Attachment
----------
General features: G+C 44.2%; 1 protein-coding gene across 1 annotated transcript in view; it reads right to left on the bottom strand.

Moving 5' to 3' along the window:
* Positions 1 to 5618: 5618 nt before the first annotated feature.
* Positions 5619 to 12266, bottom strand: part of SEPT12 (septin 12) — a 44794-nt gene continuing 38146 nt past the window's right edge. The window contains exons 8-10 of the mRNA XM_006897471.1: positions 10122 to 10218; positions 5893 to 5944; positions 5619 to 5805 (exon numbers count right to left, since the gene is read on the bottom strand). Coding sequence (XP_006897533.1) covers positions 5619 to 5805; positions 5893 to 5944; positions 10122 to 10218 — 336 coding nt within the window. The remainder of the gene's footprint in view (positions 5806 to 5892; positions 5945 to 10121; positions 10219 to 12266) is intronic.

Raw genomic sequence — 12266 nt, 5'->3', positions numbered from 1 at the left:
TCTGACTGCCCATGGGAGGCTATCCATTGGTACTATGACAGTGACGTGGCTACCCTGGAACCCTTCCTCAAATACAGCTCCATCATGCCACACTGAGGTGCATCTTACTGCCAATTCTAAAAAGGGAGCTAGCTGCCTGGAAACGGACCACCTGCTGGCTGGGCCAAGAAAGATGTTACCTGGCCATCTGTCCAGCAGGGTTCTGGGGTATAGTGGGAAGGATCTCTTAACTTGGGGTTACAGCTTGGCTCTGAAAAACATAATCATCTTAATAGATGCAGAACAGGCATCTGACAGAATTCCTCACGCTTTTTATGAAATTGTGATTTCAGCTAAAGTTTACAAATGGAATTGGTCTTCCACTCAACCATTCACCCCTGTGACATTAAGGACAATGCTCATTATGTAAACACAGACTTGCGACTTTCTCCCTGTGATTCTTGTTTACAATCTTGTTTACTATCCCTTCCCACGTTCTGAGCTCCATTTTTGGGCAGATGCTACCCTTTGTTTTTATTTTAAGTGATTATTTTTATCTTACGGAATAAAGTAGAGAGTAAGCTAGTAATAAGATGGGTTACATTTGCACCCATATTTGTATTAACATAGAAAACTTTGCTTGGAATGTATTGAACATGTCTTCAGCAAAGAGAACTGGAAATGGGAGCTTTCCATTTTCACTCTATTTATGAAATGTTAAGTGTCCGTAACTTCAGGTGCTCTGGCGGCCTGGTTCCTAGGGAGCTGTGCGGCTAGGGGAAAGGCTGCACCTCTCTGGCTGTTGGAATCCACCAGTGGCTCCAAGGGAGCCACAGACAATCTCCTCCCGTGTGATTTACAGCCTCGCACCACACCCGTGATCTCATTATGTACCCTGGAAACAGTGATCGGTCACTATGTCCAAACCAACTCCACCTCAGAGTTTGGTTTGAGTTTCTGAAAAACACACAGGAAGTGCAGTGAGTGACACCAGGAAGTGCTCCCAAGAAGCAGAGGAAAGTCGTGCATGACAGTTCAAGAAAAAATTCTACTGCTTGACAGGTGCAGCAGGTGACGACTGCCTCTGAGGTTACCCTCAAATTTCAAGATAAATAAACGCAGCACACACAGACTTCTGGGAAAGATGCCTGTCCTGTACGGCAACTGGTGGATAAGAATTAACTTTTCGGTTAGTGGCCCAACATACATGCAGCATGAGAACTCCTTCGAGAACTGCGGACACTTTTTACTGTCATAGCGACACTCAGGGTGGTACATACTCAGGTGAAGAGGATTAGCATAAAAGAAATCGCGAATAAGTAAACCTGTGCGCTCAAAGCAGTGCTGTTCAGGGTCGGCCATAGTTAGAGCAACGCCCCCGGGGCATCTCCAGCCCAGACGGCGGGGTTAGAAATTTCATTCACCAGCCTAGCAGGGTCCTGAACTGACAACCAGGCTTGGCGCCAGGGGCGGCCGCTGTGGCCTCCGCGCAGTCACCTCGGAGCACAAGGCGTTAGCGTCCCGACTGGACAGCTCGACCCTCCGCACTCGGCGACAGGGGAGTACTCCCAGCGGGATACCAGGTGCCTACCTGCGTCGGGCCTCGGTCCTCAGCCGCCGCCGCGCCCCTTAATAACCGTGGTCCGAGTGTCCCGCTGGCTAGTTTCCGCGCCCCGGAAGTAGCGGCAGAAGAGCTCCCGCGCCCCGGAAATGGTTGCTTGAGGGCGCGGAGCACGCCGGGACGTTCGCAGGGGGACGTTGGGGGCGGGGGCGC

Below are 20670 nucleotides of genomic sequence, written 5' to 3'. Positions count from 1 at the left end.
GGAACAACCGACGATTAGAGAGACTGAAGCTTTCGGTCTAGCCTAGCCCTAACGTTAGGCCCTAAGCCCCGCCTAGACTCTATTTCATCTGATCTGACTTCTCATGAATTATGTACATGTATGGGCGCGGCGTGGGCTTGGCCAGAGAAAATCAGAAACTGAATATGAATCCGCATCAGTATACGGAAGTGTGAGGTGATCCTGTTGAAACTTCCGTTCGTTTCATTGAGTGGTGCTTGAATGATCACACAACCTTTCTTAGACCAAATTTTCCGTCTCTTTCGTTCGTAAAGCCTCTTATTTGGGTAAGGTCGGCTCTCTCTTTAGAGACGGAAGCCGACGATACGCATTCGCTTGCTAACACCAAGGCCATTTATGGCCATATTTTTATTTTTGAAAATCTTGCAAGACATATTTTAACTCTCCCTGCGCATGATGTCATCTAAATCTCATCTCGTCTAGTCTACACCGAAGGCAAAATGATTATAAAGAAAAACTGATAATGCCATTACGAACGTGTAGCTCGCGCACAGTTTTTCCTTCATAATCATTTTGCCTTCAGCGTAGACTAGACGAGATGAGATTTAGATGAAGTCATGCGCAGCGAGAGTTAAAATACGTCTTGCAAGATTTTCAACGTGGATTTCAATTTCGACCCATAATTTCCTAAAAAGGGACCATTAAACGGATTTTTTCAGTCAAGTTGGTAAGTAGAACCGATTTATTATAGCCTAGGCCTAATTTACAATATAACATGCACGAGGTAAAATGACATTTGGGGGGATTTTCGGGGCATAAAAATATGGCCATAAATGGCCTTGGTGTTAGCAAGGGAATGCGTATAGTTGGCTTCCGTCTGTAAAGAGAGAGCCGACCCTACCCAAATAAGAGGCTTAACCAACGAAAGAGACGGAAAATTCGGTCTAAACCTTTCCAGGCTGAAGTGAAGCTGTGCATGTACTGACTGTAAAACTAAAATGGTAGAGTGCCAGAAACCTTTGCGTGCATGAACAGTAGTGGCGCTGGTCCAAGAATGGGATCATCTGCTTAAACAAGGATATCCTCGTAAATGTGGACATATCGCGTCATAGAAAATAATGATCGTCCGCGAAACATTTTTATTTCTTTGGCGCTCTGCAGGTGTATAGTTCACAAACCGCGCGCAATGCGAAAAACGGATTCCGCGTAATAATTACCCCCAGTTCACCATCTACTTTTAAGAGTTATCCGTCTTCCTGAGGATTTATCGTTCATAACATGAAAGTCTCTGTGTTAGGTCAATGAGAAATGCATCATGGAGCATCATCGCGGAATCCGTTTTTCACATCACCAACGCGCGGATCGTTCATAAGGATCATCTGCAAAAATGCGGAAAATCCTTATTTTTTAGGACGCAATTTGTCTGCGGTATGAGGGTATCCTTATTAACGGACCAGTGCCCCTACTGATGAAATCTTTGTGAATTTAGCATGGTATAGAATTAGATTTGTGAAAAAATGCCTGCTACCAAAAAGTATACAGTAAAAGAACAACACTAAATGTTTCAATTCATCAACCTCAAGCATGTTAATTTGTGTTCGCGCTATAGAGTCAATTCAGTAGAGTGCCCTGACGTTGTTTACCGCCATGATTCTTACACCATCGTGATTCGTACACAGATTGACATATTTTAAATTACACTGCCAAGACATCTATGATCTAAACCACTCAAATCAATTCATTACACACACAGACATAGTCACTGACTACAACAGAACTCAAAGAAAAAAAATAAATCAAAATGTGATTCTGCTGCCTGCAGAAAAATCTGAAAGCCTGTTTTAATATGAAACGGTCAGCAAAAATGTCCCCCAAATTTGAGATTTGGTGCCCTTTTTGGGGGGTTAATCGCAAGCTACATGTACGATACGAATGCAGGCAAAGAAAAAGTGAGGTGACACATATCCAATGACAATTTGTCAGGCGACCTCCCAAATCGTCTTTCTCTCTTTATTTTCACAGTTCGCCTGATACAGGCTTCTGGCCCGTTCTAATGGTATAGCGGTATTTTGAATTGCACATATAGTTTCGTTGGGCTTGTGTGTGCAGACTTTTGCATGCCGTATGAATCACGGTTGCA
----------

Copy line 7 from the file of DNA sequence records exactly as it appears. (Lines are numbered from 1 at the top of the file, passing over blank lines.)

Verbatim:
Below are 20670 nucleotides of genomic sequence, written 5' to 3'. Positions count from 1 at the left end.